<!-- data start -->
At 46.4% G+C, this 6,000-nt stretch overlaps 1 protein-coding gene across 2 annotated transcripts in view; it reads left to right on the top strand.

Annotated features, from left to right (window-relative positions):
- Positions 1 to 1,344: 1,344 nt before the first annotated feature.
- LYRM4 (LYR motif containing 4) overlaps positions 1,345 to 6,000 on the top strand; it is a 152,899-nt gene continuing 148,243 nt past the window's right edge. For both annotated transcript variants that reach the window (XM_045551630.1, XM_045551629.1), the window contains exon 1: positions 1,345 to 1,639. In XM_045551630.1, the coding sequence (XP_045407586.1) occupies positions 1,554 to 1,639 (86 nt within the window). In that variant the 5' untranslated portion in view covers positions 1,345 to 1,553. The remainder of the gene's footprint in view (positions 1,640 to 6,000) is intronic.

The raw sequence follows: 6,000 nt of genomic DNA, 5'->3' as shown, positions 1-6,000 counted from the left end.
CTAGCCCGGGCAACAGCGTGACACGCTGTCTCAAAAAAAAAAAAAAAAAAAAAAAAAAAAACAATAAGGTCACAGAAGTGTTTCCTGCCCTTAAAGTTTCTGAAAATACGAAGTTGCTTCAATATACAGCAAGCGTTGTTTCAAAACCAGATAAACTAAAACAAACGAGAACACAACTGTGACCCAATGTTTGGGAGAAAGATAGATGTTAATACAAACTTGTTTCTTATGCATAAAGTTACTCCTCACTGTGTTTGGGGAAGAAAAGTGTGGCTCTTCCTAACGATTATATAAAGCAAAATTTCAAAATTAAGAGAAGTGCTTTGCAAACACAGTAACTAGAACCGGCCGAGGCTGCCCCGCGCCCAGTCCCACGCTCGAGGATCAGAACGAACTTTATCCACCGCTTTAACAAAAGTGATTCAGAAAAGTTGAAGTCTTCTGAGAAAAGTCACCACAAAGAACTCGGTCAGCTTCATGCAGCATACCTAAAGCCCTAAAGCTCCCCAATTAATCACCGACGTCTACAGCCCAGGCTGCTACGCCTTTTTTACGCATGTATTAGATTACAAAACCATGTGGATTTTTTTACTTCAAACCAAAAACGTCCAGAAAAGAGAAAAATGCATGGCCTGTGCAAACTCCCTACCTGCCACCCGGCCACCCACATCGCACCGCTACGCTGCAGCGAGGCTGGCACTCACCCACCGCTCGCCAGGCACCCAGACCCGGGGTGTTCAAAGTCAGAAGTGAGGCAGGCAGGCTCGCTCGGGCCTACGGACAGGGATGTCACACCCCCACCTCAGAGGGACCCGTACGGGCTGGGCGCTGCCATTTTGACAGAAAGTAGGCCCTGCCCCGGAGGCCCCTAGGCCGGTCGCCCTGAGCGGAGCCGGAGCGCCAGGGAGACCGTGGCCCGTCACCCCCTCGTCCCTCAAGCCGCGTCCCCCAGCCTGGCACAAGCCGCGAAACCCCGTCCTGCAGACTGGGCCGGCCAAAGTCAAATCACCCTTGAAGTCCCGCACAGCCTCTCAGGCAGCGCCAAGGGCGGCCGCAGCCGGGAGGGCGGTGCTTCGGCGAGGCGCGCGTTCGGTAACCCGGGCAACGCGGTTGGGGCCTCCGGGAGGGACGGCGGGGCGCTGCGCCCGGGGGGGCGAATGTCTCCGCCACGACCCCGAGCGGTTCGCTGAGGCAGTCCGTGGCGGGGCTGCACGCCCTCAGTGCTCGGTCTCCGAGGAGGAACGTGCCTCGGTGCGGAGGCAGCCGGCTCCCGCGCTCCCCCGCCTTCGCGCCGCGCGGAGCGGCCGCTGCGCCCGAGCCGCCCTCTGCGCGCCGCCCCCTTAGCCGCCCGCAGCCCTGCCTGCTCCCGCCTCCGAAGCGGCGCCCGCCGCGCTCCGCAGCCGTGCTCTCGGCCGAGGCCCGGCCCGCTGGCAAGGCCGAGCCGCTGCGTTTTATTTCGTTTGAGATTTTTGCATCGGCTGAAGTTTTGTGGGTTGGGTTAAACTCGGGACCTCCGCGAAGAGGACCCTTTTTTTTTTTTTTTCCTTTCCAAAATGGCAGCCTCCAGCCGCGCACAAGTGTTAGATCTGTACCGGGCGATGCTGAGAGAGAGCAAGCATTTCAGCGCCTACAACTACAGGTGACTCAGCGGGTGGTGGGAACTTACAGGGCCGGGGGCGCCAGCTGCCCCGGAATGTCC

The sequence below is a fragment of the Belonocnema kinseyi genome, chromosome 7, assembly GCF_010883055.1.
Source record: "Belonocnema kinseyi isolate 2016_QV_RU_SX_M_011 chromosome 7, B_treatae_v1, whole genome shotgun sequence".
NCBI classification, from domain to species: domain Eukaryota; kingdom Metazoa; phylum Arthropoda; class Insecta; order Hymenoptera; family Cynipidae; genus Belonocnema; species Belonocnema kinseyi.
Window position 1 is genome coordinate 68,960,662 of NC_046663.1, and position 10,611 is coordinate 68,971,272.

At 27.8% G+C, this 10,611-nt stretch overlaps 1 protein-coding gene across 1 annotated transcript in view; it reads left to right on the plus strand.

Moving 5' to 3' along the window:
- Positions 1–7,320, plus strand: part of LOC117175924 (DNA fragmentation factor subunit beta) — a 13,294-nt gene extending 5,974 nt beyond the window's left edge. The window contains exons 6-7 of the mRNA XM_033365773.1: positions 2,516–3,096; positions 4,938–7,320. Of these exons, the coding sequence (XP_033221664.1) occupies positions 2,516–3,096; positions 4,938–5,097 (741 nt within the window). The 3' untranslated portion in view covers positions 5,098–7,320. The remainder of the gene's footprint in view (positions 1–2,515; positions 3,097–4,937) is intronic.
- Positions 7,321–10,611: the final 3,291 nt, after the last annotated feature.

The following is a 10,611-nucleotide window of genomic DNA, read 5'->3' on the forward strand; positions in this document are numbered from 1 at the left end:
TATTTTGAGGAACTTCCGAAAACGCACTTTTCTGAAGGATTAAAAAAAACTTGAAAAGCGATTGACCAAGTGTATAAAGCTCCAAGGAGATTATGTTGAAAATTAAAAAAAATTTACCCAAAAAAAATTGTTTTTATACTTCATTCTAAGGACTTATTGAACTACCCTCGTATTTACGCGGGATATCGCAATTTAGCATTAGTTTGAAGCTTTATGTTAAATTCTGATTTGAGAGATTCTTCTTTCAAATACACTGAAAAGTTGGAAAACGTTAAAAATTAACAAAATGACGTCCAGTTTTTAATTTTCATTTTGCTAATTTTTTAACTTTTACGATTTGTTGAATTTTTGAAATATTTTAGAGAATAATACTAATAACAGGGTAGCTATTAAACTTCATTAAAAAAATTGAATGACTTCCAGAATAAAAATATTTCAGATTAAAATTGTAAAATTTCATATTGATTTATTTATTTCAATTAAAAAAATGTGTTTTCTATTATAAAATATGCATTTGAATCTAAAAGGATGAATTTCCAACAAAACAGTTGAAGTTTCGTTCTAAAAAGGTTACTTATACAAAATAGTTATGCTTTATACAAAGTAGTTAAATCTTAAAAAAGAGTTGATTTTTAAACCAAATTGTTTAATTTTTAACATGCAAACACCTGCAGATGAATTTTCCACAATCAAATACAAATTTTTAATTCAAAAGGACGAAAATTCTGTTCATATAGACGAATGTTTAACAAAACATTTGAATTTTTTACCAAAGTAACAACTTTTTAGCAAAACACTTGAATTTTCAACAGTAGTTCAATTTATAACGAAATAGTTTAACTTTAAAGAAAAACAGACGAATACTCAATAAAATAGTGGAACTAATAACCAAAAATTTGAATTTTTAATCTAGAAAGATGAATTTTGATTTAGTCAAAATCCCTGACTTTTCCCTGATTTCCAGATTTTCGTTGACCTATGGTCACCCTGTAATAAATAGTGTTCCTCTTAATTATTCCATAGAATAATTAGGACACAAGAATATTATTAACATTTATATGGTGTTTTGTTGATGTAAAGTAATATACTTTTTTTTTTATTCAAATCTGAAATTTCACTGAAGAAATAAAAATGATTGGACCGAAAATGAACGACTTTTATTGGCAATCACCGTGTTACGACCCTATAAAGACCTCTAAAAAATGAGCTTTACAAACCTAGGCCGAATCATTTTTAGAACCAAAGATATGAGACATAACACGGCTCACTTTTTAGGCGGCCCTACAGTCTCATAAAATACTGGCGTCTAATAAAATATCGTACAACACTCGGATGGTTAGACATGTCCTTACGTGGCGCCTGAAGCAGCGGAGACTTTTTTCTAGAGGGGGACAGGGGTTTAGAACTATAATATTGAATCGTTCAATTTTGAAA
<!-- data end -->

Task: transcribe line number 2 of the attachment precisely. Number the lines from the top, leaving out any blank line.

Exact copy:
Annotated features, from left to right (window-relative positions):